Coding for Change
In the fall, high school computer science and math teacher Jessica Lamm traveled to Doha, Qatar, to present at the Model United Nations Leadership Conference. She spoke about empowering technology users to become innovators and about the student-created app, TRuCE, which was developed by Clare Grammig A’21 in last year’s AP Computer Science class. TRuCE was created to offer youth a safe place for difficult conversation on topics such as politics, religion and racial tension. Its purpose is to facilitate communication through empathy. Lamm’s session centered on using app development to serve a greater good for society.
Lamm is quick to point out that she attended the conference on behalf of her students, who push her and encourage her to learn. She says computer science is the avenue in which her students feel they can inspire change on a larger scale. “The education students gain is something we want to expand outside of the Academy and for the mission of the Sisters. What happens next is up to the students and the aspirations they have. At this point, they are teaching me more than I could ever teach them,” Lamm said.
Although Grammig and her classmates were not able to attend the conference, they did join the TRuCE session via Skype. The video chat proved advantageous for the students on both sides of the globe. The students exchanged emails so they can try to code together. Lamm says this will broaden the lens and perspective of Academy students.
Lamm also gives the girls credit for waking up early on a day they didn’t have school to Skype in and meet peers from around the world. It is that motivation, she says, that is propelling the computer science program forward in ways that she could only imagine. She notes the girls have turned to larger-scale thinking — global even — and are seeking ways to raise awareness for those in need. “They’ve developed their confidence through doing [this work] … Computer science is the avenue to making that happen in a technology-based world. It’s a huge thing in a maledominated field that they are confidently doing all these things. There is no fear in the things they are willing to try.”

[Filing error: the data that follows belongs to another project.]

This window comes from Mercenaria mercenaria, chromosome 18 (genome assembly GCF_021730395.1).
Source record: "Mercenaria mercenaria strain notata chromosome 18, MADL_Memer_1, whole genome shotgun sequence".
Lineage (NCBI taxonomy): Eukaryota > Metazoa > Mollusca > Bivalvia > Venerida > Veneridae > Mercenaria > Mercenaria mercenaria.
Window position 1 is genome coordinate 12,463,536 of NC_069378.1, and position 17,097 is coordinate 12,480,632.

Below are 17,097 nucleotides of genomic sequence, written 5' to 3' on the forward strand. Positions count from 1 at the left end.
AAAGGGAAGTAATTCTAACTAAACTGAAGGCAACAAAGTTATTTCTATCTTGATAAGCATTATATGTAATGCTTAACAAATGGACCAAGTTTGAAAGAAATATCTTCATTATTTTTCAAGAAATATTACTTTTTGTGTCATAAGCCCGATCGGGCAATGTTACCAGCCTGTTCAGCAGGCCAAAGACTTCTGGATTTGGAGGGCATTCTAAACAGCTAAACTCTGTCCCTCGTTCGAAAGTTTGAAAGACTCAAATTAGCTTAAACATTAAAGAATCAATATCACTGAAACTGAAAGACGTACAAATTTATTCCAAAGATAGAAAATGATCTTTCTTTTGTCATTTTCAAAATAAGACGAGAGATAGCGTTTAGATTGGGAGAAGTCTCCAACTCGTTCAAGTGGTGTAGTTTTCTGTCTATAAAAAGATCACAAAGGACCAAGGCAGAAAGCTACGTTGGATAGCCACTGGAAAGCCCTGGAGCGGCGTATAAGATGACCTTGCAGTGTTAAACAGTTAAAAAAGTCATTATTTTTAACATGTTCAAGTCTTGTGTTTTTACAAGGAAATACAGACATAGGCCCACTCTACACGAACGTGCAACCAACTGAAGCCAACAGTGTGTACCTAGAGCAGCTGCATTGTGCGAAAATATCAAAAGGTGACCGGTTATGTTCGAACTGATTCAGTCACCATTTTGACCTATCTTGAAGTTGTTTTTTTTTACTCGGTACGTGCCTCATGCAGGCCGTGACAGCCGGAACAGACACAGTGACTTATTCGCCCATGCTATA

“The Academy’s environment enables students to explore socially responsible, large-scale applications,” Lamm says. Using the core values of the Sisters, which seamlessly align with the United Nations’ Sustainable Development Goals, Academy students have the power to change the world at their fingertips.
AP Computer Science students Zoe Wolff A’21, Ellie Rinker A’21, Clare Grammig A’21, Caitlin Otte A’21 and Sophia Hasara A’21 attend the TRuCE session in Qatar via Skype.